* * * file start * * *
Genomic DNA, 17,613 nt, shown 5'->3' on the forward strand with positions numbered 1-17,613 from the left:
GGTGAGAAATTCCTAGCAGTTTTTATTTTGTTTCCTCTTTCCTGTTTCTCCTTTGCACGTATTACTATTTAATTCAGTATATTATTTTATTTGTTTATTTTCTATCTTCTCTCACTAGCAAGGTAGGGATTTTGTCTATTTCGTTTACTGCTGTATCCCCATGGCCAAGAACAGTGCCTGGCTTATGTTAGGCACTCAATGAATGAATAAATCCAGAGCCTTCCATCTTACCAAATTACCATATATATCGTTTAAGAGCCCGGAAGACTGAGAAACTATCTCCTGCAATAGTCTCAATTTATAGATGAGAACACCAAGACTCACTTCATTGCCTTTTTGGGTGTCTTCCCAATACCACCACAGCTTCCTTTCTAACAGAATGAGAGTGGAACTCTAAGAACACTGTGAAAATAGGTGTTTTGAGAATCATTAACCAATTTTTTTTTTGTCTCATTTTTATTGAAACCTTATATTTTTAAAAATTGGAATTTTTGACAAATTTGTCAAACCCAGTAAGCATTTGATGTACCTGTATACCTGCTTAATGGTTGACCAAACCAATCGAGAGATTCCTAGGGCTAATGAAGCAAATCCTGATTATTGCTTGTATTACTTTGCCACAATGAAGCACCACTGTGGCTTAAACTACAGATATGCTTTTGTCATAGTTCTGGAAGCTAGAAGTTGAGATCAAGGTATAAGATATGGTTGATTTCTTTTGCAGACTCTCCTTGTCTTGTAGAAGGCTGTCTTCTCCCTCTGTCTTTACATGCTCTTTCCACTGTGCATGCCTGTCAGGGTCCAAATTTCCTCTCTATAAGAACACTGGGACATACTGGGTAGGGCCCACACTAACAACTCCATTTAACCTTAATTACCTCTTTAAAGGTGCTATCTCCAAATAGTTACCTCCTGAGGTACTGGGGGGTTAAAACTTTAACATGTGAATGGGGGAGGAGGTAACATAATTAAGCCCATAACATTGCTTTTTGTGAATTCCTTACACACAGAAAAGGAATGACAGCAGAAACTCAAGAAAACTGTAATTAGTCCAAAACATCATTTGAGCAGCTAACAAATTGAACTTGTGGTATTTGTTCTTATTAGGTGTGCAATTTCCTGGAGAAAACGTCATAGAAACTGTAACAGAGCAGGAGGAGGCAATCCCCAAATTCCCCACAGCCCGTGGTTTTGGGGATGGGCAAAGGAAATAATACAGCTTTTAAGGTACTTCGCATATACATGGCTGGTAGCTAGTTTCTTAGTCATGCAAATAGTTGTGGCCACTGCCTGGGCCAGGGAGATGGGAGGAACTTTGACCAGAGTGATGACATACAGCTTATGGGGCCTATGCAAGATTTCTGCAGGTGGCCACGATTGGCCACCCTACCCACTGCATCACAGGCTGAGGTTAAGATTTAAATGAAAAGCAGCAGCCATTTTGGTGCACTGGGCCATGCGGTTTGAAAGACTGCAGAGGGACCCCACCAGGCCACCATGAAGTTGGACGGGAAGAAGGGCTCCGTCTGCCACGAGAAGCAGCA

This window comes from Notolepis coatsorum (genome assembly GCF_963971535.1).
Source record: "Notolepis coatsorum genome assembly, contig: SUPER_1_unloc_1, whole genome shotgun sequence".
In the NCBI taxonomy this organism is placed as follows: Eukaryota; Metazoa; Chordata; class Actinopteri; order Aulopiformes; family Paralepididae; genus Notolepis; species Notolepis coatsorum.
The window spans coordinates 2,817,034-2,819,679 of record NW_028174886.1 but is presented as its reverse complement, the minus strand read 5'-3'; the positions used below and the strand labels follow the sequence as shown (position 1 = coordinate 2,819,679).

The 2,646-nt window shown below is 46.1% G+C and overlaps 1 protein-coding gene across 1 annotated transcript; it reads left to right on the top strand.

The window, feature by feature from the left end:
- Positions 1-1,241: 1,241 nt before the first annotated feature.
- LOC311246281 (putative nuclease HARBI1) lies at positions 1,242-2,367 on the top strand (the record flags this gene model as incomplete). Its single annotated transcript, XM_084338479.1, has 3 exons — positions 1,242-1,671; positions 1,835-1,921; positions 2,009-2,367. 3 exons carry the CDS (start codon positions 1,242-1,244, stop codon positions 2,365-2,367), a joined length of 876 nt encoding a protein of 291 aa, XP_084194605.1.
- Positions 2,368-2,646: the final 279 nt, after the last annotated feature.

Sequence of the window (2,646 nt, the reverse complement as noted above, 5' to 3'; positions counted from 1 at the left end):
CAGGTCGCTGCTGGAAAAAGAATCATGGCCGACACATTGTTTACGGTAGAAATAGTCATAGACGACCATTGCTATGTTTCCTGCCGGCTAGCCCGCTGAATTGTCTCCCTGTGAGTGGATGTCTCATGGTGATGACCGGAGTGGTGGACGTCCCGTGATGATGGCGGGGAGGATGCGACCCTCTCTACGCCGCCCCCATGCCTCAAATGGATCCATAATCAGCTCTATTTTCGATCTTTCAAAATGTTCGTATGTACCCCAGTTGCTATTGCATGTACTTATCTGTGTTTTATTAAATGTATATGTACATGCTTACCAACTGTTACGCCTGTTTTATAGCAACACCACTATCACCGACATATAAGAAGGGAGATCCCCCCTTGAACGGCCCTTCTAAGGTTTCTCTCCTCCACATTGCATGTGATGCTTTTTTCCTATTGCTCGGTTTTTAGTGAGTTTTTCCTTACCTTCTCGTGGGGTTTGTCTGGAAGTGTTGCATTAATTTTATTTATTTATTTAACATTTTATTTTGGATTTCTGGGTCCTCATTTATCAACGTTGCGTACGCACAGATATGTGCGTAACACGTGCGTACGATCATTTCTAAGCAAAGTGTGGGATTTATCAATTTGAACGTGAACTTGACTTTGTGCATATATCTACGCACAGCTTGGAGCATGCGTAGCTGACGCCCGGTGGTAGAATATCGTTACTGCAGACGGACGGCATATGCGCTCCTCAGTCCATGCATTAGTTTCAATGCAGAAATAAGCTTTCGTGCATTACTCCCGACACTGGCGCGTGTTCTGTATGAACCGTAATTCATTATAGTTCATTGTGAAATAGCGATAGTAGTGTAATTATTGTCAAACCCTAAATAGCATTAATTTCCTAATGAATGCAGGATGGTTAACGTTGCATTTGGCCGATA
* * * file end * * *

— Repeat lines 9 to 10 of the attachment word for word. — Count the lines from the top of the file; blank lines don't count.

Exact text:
- Positions 1-1,241: 1,241 nt before the first annotated feature.
- LOC311246281 (putative nuclease HARBI1) lies at positions 1,242-2,367 on the top strand (the record flags this gene model as incomplete). Its single annotated transcript, XM_084338479.1, has 3 exons — positions 1,242-1,671; positions 1,835-1,921; positions 2,009-2,367. 3 exons carry the CDS (start codon positions 1,242-1,244, stop codon positions 2,365-2,367), a joined length of 876 nt encoding a protein of 291 aa, XP_084194605.1.